A hostage crisis in the central Asian republic of Kyrgyzstan has been the cause for concern for surrounding countries and regional superpowers such as China and Russia. What are believed to be militants from either Tajikistan or Uzbekistan have possessed four villages in a mountainous corner of Kyrgyzstan near the border of both Tajikistan and Uzbekistan, according to the BBC on August 26. They are reported to have kidnapped four Japanese geologists and nine Kyrgyz soldiers on August 24. While it is unclear as to the exact identity of the militants and as to their demands, the crisis has highlighted an ongoing dilemma facing the three central Asian republics since the fall of the Soviet Union earlier this decade.
All three former Russian republics have a large majority Muslim population. Elections in the early 1990s brought to power secular administrations that had the backing of the Russian government and little connection to the people. In Tajikistan, for example, opposition forces staged a civil war from 1992-1997 over the government's failure to represent the country's 85 percent Muslim population. Tajik president Imomali Rakhmonov, who came to power in contested elections held during the civil war, agreed to a UN brokered peace accord that called for a coalition government. But he has since dragged his feet and rebels are reportedly unwilling to disarm because of the continued lack of political representation.
In Uzbekistan, Russian and US interests pressured the interim leaders to implement a constitution that was an almost exact replica of the US constitution. According to a 1997 article entitled, "Deconstruction Constitutionalism: the case of Central Asia and Uzbekistan," by regional expert Rebecca Bichel, the constitution ignored the country's long Islamic tradition and, because of its foreign nature, has been the basis for a repressive regime rather than democracy. "As a result, human rights abuses are common and Islam Karimov, President of Uzbekistan, functions as a virtual dictator, a dictator whose pillars of legitimacy include a constitutional fiction largely written by the West and validated accordingly by the world community," Bichel writes. Karimov has been the country's only president, prolonging his rule in 1995 by a referendum rather than an election. A bombing in the Uzbek capital of Tashkent in February has been the basis for the most recent government crackdown on Islamic leaders. Several have been arrested and beaten by police. The son of a prominent Tashkent Imam, Farhad Usmanov, died from police beatings in June, according to the BBC on June 26. A June 29 BBC report cites human rights groups as saying the Uzbek government is using the bombing incident to carry out mass arrests and crack down on the Muslim opposition. But the crackdown is not new. According to the report, "authorities have always dealt harshly with independent Islamic leaders and their followers."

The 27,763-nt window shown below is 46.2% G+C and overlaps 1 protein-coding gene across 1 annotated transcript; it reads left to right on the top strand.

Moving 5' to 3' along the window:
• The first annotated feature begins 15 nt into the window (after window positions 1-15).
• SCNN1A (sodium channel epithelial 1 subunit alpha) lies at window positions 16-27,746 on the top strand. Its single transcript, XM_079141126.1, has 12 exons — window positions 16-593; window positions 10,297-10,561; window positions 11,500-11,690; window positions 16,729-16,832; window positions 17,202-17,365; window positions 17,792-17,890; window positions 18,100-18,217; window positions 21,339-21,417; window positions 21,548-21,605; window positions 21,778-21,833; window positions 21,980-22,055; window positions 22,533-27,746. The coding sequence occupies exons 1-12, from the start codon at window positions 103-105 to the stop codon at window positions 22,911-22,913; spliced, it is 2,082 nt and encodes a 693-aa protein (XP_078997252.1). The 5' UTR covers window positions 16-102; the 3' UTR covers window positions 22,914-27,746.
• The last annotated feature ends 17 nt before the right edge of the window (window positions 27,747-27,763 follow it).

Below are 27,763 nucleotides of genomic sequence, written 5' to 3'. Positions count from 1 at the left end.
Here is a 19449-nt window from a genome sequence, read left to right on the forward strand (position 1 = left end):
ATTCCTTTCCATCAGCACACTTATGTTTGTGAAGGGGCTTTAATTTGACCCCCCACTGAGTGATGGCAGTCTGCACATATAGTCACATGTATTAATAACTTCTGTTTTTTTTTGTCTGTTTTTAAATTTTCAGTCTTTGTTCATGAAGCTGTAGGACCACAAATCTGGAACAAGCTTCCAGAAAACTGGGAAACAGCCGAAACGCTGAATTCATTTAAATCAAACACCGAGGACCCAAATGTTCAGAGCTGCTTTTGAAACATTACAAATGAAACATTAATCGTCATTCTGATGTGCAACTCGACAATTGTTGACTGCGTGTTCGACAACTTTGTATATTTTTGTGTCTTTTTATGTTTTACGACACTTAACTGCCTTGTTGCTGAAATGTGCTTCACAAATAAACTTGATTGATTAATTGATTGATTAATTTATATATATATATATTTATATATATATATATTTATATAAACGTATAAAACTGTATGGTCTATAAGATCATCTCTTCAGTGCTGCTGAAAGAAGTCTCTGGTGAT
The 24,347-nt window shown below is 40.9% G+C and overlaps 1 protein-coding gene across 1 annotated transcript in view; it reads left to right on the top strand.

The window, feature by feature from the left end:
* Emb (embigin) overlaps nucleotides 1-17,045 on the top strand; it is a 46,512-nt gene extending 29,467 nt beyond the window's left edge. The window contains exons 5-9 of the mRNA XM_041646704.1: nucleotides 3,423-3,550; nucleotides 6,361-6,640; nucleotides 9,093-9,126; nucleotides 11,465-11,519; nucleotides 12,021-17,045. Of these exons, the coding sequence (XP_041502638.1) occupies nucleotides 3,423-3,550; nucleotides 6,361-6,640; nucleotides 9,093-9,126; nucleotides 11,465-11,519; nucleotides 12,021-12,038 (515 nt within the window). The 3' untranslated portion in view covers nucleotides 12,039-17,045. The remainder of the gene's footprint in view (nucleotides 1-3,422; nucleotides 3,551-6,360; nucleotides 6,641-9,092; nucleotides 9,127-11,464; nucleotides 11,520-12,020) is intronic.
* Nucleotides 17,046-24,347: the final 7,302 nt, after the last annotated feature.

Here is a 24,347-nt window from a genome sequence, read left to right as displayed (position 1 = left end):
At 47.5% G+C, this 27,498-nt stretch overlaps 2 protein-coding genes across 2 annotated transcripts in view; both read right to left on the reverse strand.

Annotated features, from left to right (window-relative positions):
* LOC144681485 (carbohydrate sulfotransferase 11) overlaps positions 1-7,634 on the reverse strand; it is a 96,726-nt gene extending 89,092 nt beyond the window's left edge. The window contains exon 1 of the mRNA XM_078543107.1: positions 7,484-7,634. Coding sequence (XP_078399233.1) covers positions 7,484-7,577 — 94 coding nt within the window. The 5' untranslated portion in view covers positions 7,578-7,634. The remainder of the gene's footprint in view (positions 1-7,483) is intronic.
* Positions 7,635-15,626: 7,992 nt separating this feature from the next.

Reports concerning the latest crisis in Kyrgyzstan indicate that the militants are either of Uzbek or Tajik origin, but in fact it makes little difference since marginalized Islamic leaders in both countries have often banded together for common goals. The prominent Uzbek leader Juma Namangani escaped the government crackdown in Uzbekistan in the early 1990s and went to Tajikistan to help command the opposition in the civil war there. On August 16, the Uzbek government, in agreement with Kyrgyz authorities, ordered bombing raids on camps in Tajikistan where both governments say regional militants receive training to conduct activities in all three countries.
The hostage crisis in Kyrgyzstan ironically coincided with a summit meeting in that country between leaders from China, Russia, Uzbekistan, Tajikistan and Kyrgyzstan focusing on the threat of militancy within the five countries. Russia faces pressure from Muslims in the Caucus mountains while China is reportedly concerned about the spread of militancy to its Muslim province of Xinjiang. Russian authorities insist that all insurgencies are part of a worldwide plot financed by militants such as Osama Bin Laden, according to Malcolm Haslet writing for the BBC on August 25. But the problem of militancy is rarely so easily categorized and Russia is loath to admit that much of the unrest is caused by native Muslims who are dissatisfied with Russian rule or rule by Russian-backed secular governments, Haslet writes. And if there is foreign complicity in the various distinct groups, there is rarely one sponsor or one distinct ideology being touted. The Uzbek militant leader Namangani is said to receive foreign support from Iran.
The Muslim fighters in the mountains of Kyrgyzstan, just across the border from Uzbekistan and Tajikistan, who according to the BBC on August 26 reportedly number about 1,000 men, have not yet made known any demands. But it seems evident the fighters, whether they be from Uzbekistan or Tajikistan or both, are frustrated by ongoing government campaigns against popular Islamic sentiment. The mainly Russian accusations that the Kyrgyz fighters are part of an international terrorist conspiracy are baseless and only serve to divert attention from the real issue at stake, which is that Muslim interests are not being represented by governments in central Asia. While the targeting of innocent bystanders to make a point is a deplorable action from any angle, and most certainly from an Islamic angle, the actions of the militants in Kyrgyzstan seem the result of domestic frustration rather than cult lunacy or any international conspiracy.